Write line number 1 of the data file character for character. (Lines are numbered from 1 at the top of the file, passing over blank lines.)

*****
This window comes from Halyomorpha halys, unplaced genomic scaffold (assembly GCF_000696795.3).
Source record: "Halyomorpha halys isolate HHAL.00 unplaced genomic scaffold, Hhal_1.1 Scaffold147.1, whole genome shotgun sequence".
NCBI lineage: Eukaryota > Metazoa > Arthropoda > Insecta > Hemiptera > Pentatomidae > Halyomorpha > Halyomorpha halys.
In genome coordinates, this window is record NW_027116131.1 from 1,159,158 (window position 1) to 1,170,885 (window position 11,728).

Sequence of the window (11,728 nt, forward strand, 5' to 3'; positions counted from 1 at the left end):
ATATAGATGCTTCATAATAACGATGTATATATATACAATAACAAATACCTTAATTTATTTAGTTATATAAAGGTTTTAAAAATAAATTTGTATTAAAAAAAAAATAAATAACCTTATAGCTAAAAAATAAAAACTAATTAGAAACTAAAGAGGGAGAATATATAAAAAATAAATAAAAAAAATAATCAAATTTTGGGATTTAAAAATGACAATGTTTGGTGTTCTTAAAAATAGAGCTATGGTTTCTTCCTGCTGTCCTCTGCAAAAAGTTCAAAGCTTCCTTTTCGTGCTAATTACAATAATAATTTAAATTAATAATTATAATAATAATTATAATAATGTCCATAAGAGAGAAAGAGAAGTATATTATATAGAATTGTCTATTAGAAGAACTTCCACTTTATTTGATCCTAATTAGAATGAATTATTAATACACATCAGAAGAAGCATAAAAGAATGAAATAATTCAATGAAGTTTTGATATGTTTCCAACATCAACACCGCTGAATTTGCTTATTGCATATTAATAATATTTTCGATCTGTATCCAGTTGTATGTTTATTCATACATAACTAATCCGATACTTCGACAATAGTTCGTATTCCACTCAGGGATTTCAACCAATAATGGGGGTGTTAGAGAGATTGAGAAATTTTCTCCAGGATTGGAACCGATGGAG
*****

This window comes from Halyomorpha halys, unplaced genomic scaffold (assembly GCF_000696795.3).